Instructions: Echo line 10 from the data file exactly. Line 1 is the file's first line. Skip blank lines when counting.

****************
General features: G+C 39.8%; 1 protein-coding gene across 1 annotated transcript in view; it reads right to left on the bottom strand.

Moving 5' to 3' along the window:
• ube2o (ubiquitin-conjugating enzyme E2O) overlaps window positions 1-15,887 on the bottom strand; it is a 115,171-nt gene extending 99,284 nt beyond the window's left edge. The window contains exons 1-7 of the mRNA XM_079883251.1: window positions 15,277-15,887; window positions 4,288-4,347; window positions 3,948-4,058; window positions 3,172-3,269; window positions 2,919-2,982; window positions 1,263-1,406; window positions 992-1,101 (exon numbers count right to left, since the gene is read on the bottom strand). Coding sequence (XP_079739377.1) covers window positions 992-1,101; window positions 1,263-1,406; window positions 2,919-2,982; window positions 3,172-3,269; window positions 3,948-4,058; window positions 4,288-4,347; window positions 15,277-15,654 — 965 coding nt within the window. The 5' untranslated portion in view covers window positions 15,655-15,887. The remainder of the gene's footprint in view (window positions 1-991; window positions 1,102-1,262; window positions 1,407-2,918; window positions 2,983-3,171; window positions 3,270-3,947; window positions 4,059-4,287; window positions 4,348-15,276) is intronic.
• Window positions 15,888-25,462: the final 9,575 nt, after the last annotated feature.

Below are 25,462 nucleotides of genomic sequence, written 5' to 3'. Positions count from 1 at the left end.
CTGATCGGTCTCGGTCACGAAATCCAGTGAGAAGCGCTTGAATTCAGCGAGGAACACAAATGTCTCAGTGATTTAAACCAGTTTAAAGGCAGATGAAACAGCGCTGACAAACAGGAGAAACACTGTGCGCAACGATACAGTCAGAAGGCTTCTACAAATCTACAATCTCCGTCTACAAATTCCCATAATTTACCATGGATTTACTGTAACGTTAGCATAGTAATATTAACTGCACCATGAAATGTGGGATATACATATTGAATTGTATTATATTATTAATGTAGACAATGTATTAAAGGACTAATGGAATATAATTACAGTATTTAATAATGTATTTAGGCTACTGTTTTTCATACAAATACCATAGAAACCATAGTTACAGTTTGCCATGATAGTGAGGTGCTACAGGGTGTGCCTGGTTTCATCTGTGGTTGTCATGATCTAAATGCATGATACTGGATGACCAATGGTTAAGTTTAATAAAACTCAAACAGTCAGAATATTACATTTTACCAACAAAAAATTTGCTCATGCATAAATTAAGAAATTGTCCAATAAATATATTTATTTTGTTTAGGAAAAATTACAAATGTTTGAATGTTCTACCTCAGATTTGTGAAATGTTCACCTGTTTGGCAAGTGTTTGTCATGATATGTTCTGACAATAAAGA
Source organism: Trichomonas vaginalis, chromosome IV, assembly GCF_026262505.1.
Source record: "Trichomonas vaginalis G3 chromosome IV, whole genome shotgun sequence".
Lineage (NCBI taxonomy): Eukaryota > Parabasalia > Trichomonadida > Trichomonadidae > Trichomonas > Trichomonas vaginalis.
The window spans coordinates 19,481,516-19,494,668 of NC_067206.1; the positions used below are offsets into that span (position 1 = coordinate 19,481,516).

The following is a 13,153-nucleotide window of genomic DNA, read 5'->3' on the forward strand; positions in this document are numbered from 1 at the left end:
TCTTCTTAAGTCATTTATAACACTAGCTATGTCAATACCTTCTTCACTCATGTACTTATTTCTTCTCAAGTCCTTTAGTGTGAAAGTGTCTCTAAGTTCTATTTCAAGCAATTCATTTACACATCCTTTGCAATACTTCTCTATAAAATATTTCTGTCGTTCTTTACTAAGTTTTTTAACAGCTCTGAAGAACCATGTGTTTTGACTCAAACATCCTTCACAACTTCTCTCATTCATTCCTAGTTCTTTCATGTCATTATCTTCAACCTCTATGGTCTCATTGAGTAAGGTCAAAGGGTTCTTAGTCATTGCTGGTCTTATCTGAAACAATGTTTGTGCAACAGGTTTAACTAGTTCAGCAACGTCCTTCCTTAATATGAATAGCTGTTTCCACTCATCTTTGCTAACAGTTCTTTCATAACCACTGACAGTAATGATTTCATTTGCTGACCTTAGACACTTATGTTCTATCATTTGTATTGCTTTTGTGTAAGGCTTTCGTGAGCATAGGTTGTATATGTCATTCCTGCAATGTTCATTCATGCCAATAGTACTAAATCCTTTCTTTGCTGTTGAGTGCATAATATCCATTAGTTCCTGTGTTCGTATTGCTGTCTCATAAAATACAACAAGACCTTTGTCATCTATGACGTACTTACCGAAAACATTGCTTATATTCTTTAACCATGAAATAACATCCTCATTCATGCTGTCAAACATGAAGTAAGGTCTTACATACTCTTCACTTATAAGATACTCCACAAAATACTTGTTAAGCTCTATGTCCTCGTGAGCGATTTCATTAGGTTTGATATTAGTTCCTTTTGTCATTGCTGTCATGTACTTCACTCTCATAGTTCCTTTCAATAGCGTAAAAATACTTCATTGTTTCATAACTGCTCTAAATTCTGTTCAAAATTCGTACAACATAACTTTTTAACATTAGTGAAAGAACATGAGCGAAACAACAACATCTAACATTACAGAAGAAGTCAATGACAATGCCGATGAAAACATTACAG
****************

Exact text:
The window spans coordinates 19,481,516-19,494,668 of NC_067206.1; the positions used below are offsets into that span (position 1 = coordinate 19,481,516).